Turning Archive 2005
Jim Shaver - Oakville, Ontario
Last weekend was the annual Woodstock Wood show is now in it's 20th year. Woodstock in a small town located about an hour west of me, half way to London Ontario. The show is typically a combination of outdoor displays, portable saw mills, 5 main exhibition buildings and many outside vendors tents. Typically the show also features a carving, turning and furniture making galley of judged items.
I have been going to the Woodstock show now for about 8 years. It's one of those days I passionately look forward to every year. It is held in the early fall where the colours on the trees and the ground vegetation is still in the pre fall mode, but the air is cooling off and the sun has a special feeling when you stand out side. It’s a time of year when I work out my list of last fall items for my shop and research for next season’s plans. I also enjoy taking in the seminars if they sound interesting to me.
My drive is an hour, mostly highway and mostly through countryside and farm lands with a few towns along the way. I usually stop into a local Tim Horton's (Canadian landmark store, Coffee, doughnuts and sandwiches) to get my Large Black Coffee and sip it all the way down the highway listening to the Saturday morning CBC programs on the radio.
This year my friend Pierre from University days came down for the show. We left my home early enough so that I knew we’d arrive right at the show as the main gate opened.
Pierre is a recent woodworker so Woodstock last year was expensive for him, he wanted to get a lathe and related tools. So I helped him spend $1500 on lathe tooling and accessories, and he still had not bought a lathe yet, he later bought a Jet VS Mini.
This year he was a little better equipped than last year, clamps, hand tools and a dado set, he spent a total less that $1k
When I first get to Woodstock at the opening of the show on the Saturday, there are two wood vendors there I like that sell small pieces of wood from trees recovered from backyards through out the Southern Ontario region. So it's a sprint to their booths and quickly to access the availability. The diversity in our hard wood forest now is very limited so for interesting small work I like to see these two vendors, they have some diversity and interesting woods that bigger shops would not carry.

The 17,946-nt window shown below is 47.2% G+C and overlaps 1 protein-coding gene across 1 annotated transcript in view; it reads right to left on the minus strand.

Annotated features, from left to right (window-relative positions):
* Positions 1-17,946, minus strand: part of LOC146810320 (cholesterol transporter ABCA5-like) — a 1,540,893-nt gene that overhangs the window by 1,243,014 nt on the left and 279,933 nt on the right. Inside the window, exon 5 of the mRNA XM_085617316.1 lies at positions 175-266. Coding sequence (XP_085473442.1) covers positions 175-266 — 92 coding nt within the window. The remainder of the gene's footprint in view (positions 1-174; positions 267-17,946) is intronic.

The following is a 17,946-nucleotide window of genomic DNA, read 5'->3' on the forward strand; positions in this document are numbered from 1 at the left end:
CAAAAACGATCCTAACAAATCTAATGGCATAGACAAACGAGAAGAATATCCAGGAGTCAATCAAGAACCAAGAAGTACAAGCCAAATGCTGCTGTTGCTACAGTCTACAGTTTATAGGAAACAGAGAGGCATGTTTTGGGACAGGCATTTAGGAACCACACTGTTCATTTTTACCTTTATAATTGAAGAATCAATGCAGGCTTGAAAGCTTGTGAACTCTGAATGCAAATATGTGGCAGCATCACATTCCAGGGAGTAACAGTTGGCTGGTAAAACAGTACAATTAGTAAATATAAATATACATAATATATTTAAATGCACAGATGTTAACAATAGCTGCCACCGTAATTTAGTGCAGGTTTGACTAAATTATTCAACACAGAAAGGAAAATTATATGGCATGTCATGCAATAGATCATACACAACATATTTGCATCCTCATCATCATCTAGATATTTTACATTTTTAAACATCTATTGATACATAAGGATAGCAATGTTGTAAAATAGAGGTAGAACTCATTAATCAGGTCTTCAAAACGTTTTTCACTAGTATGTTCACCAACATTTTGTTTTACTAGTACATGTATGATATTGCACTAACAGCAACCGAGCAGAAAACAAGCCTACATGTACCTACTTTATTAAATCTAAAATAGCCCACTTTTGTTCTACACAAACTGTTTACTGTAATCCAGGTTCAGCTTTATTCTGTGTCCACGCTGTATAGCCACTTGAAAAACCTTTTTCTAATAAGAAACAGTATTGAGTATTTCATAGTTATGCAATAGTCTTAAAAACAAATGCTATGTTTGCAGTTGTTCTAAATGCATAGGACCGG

I picked up some curly horse chestnut and some very nicely spalted soft maple. I also found some highly figured ash, walnut and maple turning blanks for a turner friend of mine who I like to keep in wood.
After a trip back to the car twice to carry the wood back, we hit the big vendor arena #1. Inside the first arena I spent a long time talking with a Jess Em dealer. I recently bought their router table, I LOVE IT! It's not cheap, but the quality of the set up is such that it has improved my flat work quality and capacity … no more nightmares of my old table! I saw that they now are selling a table saw slider and I was a hair from buying it, but I will not need it till spring so I said I'd see him in March 06 at the Kitchener Waterloo Wood Show to pick it up ($549).
From there we moved along and watched a few router demo's at a variety of booths, walked past the mop and sponge cloth sales displays.
I stopped at the General booth and spoke with Peter Kennedy from General. I recently bought a new planner with his assistance, so I just wanted to say hi and thanks.
From there it was a walk around the displays till I saw one with cherry for sale. The vendor calls them self Shaker Roads and I had emailed with them some time ago. They also sell shaker box materials and offer courses. I spent some time there talking with Maurice, he showed me a few of the boxes his wife makes and I saw some details that I need to pay attention to, she's very good! They also taught a class a few weeks ago and 4 members of our club attended, they had high praise for his wife’s teaching and craft skills. They sell supplies as well for shaker box making, I'll have to check them out.
After that it was time for a quick bite, and with most shows the offerings available are typically of an unhealthy choice, so it was too at this show. Most of the food vendors are local, small private chip and burger trucks and trailers, but still a smell that says…SHOW! So we each had a burger and fries and an ice tea (sweetened, although I enjoy the unsweetened to be honest).
We were to meet Lee Schierer and his wife Sue at noon near the saw mills . True to form Lee and Sue were there just as we walked up. Lee has been an internet friend for many years dating back to Badger Pond time. We stood around the outdoor band mill, we enjoyed a solid half hour standing by the band mill as the operator cut a juicy cherry log in to ribbons of cherry dreams...ah that was almost exciting to type!